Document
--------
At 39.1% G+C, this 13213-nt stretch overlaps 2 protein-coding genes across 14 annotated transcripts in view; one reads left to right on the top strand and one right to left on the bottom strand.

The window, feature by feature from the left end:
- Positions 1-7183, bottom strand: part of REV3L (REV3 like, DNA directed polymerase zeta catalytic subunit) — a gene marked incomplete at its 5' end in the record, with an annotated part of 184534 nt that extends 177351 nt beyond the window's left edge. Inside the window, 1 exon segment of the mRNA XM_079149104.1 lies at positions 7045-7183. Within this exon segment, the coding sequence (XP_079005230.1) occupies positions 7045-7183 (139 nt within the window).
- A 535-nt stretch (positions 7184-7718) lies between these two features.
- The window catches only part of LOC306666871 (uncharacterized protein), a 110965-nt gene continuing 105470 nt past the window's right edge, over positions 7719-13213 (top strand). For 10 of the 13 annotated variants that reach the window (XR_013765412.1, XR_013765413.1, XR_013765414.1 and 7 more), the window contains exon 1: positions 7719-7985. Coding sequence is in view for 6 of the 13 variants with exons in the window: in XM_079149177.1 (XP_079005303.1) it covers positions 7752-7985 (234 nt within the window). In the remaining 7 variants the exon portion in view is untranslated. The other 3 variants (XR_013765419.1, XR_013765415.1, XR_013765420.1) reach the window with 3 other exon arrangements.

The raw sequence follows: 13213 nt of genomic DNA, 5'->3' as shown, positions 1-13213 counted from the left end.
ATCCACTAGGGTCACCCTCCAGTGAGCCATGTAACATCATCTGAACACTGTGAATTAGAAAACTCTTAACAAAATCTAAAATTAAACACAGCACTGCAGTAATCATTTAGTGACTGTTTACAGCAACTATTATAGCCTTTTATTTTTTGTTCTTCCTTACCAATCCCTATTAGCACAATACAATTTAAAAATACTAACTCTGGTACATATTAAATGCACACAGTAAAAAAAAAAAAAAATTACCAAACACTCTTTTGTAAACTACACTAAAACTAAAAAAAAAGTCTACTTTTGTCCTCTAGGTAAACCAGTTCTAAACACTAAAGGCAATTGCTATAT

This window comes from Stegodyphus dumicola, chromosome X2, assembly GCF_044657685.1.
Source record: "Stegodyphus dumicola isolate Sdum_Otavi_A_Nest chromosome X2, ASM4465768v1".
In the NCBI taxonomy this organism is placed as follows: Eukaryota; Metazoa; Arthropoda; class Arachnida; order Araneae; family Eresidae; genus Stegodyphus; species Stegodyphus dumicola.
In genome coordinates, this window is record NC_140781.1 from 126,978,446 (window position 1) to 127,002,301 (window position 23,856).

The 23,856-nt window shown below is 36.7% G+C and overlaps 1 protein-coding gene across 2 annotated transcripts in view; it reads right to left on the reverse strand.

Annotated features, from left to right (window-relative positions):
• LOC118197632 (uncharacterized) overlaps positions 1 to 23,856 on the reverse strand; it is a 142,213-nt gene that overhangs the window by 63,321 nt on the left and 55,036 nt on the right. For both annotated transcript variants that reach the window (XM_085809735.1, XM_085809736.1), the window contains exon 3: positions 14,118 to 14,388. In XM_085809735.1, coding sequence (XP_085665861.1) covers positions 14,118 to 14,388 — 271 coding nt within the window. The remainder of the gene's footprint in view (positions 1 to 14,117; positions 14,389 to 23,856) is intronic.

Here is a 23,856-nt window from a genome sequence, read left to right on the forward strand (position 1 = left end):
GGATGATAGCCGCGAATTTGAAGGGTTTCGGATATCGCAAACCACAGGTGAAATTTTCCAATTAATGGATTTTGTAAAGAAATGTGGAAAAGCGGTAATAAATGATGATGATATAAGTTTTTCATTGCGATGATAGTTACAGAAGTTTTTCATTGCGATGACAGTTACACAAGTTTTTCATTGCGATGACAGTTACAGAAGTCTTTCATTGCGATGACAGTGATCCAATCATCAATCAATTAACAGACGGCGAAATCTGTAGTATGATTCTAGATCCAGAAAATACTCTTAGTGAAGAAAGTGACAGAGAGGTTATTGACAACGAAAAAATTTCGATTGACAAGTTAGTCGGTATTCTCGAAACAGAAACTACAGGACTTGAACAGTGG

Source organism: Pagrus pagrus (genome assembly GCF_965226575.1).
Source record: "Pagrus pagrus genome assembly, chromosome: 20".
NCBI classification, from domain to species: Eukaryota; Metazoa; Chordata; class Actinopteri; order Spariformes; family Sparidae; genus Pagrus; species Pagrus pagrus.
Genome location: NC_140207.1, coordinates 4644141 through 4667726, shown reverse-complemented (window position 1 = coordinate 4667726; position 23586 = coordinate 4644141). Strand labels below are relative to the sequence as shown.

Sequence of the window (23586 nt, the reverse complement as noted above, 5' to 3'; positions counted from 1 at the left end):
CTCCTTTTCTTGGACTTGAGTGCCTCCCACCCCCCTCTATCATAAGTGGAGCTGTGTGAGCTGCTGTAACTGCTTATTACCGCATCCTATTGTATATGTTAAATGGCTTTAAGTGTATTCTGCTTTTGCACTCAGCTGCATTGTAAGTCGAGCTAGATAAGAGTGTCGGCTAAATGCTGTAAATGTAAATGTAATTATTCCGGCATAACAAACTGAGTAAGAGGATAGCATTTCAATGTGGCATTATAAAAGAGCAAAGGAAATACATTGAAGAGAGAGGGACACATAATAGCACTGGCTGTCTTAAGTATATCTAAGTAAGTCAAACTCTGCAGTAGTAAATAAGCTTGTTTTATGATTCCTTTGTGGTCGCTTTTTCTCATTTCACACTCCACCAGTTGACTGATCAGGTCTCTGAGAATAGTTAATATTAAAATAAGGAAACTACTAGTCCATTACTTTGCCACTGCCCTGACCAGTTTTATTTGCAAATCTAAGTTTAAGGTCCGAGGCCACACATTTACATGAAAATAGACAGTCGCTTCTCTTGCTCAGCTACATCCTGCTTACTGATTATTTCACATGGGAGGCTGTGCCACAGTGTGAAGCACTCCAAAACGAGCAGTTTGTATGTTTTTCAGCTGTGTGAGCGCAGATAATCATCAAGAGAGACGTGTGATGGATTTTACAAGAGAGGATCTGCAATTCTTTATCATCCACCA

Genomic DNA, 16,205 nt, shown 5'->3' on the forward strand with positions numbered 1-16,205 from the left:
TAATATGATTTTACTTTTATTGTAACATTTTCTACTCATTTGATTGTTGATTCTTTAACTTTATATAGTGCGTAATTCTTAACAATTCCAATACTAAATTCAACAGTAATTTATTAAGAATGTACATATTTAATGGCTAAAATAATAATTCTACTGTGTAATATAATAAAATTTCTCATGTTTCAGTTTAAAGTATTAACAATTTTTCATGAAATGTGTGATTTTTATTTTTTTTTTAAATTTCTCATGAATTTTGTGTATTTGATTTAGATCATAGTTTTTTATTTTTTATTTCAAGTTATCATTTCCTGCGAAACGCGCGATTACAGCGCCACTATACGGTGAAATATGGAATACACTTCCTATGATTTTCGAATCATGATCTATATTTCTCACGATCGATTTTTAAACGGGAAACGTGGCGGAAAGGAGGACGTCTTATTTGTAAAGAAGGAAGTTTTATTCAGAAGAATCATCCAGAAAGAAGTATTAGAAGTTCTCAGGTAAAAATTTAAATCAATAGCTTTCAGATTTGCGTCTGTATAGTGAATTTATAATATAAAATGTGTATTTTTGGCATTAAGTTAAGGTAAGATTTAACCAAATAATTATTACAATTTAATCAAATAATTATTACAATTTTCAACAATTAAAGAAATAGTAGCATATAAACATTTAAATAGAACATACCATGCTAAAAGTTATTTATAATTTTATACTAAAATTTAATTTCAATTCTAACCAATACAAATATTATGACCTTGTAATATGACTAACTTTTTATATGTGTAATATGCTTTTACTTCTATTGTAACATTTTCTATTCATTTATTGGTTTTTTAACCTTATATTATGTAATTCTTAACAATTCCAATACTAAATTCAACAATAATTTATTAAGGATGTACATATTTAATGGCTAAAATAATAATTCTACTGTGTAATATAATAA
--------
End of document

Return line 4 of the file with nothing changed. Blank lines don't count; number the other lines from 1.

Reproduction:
- A 535-nt stretch (positions 7184-7718) lies between these two features.